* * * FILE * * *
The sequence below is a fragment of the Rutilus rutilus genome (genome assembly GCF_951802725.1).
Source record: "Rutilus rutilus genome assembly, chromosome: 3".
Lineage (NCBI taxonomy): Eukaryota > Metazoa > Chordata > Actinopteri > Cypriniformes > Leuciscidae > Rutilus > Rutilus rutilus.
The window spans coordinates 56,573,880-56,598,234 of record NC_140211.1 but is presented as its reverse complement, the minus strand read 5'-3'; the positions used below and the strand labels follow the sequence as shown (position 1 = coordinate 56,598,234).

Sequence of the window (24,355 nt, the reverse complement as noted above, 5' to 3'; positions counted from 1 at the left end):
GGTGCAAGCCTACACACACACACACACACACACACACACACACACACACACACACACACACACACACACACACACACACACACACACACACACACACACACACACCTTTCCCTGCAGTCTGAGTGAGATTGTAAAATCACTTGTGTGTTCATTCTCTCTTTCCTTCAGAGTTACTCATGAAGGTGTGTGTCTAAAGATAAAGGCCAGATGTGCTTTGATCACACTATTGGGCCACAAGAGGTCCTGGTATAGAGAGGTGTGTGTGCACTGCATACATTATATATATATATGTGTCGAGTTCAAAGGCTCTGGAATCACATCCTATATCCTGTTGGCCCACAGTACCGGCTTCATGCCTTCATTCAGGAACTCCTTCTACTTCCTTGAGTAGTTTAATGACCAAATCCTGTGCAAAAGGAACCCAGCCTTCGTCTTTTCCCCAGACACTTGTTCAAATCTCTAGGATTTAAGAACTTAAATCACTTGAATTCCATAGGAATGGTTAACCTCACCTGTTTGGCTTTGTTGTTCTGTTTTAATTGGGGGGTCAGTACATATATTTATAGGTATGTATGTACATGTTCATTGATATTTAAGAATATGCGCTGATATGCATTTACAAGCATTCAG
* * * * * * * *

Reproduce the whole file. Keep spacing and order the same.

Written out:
The sequence below is a fragment of the Rutilus rutilus genome (genome assembly GCF_951802725.1).
Source record: "Rutilus rutilus genome assembly, chromosome: 3".
Lineage (NCBI taxonomy): Eukaryota > Metazoa > Chordata > Actinopteri > Cypriniformes > Leuciscidae > Rutilus > Rutilus rutilus.
The window spans coordinates 56,573,880-56,598,234 of record NC_140211.1 but is presented as its reverse complement, the minus strand read 5'-3'; the positions used below and the strand labels follow the sequence as shown (position 1 = coordinate 56,598,234).

Sequence of the window (24,355 nt, the reverse complement as noted above, 5' to 3'; positions counted from 1 at the left end):
GGTGCAAGCCTACACACACACACACACACACACACACACACACACACACACACACACACACACACACACACACACACACACACACACACACACACACACACACACCTTTCCCTGCAGTCTGAGTGAGATTGTAAAATCACTTGTGTGTTCATTCTCTCTTTCCTTCAGAGTTACTCATGAAGGTGTGTGTCTAAAGATAAAGGCCAGATGTGCTTTGATCACACTATTGGGCCACAAGAGGTCCTGGTATAGAGAGGTGTGTGTGCACTGCATACATTATATATATATATGTGTCGAGTTCAAAGGCTCTGGAATCACATCCTATATCCTGTTGGCCCACAGTACCGGCTTCATGCCTTCATTCAGGAACTCCTTCTACTTCCTTGAGTAGTTTAATGACCAAATCCTGTGCAAAAGGAACCCAGCCTTCGTCTTTTCCCCAGACACTTGTTCAAATCTCTAGGATTTAAGAACTTAAATCACTTGAATTCCATAGGAATGGTTAACCTCACCTGTTTGGCTTTGTTGTTCTGTTTTAATTGGGGGGTCAGTACATATATTTATAGGTATGTATGTACATGTTCATTGATATTTAAGAATATGCGCTGATATGCATTTACAAGCATTCAG